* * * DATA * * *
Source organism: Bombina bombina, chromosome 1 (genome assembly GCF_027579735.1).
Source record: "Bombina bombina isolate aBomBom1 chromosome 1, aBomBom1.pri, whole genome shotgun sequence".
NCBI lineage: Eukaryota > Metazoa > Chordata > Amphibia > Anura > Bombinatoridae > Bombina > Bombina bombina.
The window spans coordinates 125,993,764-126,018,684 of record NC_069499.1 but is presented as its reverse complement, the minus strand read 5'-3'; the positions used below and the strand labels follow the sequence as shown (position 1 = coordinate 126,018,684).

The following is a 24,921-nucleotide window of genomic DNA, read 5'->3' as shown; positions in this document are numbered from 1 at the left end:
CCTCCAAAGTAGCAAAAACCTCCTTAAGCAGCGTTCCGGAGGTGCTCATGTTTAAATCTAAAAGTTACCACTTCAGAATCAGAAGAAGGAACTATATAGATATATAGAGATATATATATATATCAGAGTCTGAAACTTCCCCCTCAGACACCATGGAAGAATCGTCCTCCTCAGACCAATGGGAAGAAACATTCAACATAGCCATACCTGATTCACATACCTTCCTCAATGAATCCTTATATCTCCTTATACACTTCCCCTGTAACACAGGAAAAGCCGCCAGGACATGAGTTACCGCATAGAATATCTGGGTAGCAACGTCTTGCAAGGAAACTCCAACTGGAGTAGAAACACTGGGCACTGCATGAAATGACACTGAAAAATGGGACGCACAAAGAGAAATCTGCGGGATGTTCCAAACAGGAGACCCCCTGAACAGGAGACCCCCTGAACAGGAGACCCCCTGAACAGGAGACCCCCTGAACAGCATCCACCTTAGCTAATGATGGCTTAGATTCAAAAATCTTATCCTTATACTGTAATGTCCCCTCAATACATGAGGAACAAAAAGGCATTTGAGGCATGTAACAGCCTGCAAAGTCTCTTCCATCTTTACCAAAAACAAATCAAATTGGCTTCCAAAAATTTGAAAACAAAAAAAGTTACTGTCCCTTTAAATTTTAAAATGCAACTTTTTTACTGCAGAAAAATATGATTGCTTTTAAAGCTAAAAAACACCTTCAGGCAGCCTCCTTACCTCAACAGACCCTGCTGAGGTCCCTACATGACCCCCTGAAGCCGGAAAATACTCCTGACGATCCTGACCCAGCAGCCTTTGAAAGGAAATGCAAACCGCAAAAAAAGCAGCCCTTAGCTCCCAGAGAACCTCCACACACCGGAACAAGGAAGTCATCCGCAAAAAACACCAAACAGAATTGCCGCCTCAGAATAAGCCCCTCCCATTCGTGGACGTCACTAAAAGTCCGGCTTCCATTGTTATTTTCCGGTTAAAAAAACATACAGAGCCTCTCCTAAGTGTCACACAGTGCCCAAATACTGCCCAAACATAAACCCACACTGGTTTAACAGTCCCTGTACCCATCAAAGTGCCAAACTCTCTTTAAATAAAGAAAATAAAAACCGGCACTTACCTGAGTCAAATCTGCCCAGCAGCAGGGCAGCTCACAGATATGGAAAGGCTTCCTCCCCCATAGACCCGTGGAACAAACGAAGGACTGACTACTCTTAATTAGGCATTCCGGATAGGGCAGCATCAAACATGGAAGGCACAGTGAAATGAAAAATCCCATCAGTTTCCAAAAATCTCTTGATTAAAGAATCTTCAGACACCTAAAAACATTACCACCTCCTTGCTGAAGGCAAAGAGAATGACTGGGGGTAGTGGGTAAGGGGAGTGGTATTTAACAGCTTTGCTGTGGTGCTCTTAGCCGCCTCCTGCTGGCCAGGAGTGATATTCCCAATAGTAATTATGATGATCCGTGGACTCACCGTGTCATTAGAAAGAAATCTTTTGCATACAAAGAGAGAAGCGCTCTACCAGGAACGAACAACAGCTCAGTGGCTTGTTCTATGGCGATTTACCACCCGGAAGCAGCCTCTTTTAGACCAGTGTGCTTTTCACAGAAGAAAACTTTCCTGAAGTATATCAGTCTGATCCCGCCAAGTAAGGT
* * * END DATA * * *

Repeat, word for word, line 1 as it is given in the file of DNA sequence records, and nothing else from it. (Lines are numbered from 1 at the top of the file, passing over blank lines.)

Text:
Source organism: Bombina bombina, chromosome 1 (genome assembly GCF_027579735.1).